Space for wolverines

Larry Caldwell larryc at teleport.com
Mon Oct 5 12:31:53 EST 1998


In article <3615E26B.B58D3CF7 at forestmeister.com>, 
redoak at forestmeister.com says...
> dwheeler at teleport.com wrote:

> >    Worldwide, only six research project have been conducted on the wolverine,
> > including one by Jeff Copeland, Idaho Fish and Game Department biologist.
> > “In the U.S., they don’t eat your cows, they don’t tip over your garbage
> > cans, we don’t trap ‘em or shoot ‘em, so we just don’t care,” Copeland said.

Except Daniel didn't write that, the AP did.  With typical media abandon, 
the AP managed to get it all wrong.  An Idaho biologist probably wouldn't 
know it, but Oregon has had a non-game wildlife fund for 20 years now.

Southern Oregon is pretty far south to find Wolverines, which are 
northern species.  It would be more reasonable to look for them another 
10 degrees farther north.
 
> Good example of the different perspective taken by "natural resource
> professionals" like wildlife managers and foresters- and their
> opposites, the naturalists and enviros.

The article was a bit confused, but it sounds like Pellican Butte is 
going to be a ski resort.  It's not clear who owns it, but I doubt the 
resort developer wants any wolverines hanging around.  There will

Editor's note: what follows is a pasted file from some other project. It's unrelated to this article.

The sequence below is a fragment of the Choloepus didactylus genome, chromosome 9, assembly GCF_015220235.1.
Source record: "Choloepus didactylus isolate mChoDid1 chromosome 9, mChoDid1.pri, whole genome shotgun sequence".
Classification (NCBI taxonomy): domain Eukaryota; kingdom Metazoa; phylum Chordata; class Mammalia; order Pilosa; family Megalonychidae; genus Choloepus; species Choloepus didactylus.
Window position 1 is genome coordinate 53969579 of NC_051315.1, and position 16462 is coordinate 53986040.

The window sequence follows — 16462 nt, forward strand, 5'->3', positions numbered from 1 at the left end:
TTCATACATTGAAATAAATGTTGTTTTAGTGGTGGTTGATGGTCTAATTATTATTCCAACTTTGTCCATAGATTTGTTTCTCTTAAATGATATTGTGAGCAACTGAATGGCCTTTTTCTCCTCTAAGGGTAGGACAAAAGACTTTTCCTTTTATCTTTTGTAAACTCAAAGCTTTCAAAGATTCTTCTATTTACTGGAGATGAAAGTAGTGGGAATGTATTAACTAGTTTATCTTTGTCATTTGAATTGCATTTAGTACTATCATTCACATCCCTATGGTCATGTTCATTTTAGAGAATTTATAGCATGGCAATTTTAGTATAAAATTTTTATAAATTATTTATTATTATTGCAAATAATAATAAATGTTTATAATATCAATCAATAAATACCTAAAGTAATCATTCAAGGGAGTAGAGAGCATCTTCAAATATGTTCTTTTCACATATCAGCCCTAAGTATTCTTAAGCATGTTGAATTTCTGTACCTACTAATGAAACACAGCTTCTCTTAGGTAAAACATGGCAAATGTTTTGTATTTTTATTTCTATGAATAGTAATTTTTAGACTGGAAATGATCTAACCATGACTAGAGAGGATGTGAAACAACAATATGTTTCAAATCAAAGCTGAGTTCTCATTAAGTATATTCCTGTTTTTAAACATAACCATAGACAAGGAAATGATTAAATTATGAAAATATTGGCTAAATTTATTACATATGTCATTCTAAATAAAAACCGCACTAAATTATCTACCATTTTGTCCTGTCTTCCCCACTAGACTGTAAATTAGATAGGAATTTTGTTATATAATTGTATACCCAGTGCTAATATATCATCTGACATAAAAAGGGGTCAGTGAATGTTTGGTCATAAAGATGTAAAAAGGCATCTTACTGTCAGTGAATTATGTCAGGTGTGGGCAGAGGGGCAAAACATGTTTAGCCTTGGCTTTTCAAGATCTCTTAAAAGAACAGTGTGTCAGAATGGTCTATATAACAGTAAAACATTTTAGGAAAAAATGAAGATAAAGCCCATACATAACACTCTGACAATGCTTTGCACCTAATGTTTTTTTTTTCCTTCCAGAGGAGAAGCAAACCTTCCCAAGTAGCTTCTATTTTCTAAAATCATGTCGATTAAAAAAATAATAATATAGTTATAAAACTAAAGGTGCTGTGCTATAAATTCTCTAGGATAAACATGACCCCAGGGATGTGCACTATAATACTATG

doubtless be enough snow cats, snow machines, slope groomers and 
avalanche cannons to make any wildlife move to another ridge.

Near as I can tell, the sale in the Winema National Forest is unrelated.  
The WNF used to the the Klamath Indian Reservation, until the BIA 
terminated the tribe and bought the reservation out from under them for 
$70 million.  The tribe sued and got their tribal status back, but didn't 
manage to recover the reservation.  There's no doubt the USFS and BIA 
pulled a fast one and cheated the tribe out of their holdings, though.  
It was out and out extortion.

In any case, the timber sale is unlikely to affect any wolverines, since 
wolverines are not a forest species.  
 
I'm sort of surprised that any editor let such a poorly written piece see 
print, but modern journalism has devolved to mostly trash and 
sensationalism.  

-- Larry



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